Wednesday, July 15, 2009

Washington State Passes Laws Affecting Multifamily Property Owners

The Washington State legislature was busy this year. It appears that nearly a dozen bills related to landlord/tenant law were introduced but most were not enacted.

Here's a list of what passed and what didn't pass this term (summaries taken from information from the Washington Multi-Family Housing Association)

The following bills PASSED the Washington State Legislature in 2009 and are deemed effective July 29, 2009.

Carbon Monoxide Detectors (passed) (a similar bill passed the Oregon Legislature in 2009)
SSB 5561 (DIGEST AS ENACTED) Requires the building code council to adopt rules requiring that all buildings classified as residential occupancies in the state building code be equipped with carbon monoxide alarms. [Note: applies to new construction effective January 1 2011 and existing structures January 1, 2013.] Excludes from this requirement owner-occupied single family residences legally occupied before the effective date of the act.

Tenants Allowed to Change Locks When Sexually Harassed by Landlord (passed)
Authorizes a tenant, if a tenant or a household member is a victim of sexual assault, stalking, or unlawful harassment by a landlord, to: (1) Terminate the rental agreement and quit the premises without further obligation under the rental agreement or under chapter 59.12 RCW (forcible entry and forcible and unlawful detainer) prior to making a copy of a valid order for protection or a written record of a report signed by a qualified third party available to the landlord, if certain conditions are met; and (2) Change or add locks to the tenant's dwelling unit at the tenant's expense. Prohibits a tenant from changing any locks to common areas and requires the tenant to make keys for new locks available to other household members. Requires a tenant, upon vacating the dwelling unit, to deliver the key and all copies of the key to the landlord by mail or personal delivery by a third party.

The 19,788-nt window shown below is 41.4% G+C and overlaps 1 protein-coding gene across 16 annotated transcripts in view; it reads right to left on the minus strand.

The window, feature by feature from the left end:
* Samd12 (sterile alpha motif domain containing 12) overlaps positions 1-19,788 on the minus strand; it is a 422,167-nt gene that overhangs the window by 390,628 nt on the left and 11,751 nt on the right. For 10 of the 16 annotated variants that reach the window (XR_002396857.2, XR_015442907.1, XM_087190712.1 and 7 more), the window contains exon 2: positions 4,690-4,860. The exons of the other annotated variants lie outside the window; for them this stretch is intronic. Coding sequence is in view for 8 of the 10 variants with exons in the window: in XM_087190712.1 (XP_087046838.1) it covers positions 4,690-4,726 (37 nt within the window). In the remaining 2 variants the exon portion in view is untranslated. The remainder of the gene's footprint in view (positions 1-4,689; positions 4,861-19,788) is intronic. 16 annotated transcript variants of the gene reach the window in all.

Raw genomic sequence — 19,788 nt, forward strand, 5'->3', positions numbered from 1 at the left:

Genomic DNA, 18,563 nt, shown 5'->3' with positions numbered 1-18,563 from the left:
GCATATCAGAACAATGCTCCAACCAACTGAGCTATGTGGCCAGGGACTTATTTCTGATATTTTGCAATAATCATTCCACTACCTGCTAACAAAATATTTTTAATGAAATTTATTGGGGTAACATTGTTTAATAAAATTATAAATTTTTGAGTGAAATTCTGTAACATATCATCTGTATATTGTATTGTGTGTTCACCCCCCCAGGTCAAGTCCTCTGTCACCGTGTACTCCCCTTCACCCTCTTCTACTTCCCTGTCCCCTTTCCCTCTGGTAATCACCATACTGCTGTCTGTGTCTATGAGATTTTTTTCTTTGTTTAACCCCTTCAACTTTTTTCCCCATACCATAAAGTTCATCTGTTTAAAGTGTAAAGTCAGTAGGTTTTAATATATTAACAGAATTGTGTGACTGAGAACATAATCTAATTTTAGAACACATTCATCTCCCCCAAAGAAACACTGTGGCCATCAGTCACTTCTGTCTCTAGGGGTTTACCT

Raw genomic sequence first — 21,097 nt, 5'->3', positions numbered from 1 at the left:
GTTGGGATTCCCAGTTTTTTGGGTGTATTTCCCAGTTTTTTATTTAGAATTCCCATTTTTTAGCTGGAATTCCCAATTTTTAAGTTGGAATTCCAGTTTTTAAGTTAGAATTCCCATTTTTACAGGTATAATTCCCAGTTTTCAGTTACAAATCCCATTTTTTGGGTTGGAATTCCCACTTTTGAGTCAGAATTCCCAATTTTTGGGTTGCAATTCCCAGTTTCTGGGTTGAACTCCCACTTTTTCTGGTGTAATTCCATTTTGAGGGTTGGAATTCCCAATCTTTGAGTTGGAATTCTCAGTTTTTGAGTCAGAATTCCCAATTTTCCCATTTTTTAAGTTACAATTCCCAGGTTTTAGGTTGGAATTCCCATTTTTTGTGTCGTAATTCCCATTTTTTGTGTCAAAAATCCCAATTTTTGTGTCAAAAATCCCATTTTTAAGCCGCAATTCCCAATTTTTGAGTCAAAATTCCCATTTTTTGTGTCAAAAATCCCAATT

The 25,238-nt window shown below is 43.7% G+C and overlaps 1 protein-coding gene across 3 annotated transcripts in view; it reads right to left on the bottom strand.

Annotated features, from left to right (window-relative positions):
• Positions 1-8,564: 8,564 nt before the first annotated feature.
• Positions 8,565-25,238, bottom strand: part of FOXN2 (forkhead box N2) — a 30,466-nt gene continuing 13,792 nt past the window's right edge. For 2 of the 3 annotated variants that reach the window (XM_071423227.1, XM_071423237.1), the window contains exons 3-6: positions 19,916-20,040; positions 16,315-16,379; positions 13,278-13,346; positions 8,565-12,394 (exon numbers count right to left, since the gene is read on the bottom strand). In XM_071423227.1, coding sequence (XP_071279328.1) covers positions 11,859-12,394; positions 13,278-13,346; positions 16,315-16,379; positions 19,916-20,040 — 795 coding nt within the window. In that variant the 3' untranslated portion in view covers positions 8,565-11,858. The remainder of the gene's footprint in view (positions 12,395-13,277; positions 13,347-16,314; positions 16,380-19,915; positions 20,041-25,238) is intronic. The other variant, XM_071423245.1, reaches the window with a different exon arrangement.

Mandatory Third Party Inspections (failed). These bills would keep local governments from requiring landlords to have their property inspected by a third party before receiving a business license. These bills were opposed by the City of Seattle and other jurisdictions. (HB 1296 / SB 5495)

Limitations on Landlord Obligations for Utility Debt. (failed) These bills would limit the ability of local utilities to collect unpaid utility bills that a tenant was responsible for but failed to pay. (HB 1298 / SB 5667)

60-day Termination Notices (failed). These bills would have changed termination notices landlords were required to give month-to-month tenants. They require a landlord to give 30 days notice before the end of a month but 60 days if the tenancy has been in effect more than 1 year (although Oregon passed a similar bill this session). (HB 1773 / SB 5549)

Mandatory Acceptance of Section 8 (failed). These bills would have made source of income and Section 8 protected classes and lardlords would be required to accept Section 8 tenants if they met other screening requirements. (HB 1766 / SB 5742)

Change to Mandatory Crime Free Programs (failed). These bill would have imposed limitations on any local government adopting a crime free program for rental housing. One of the provisions would require any such program to be voluntary, not mandatory. (HB 1299 / SB 5742)

Limitations on Screening Information Available to Landlord (failed). This bill would have limited information that screening companies could give to landlords about previously filed eviction actions involving an applicant. It would have also allowed an applicant to take a screening from one property to others for 60 days. (SB 5922)

State Claim for Interest on Security Deposits (failed). This bill would have taken interest earned on security deposits and required it be sent to the state for affordable housing programs. (SB 5923)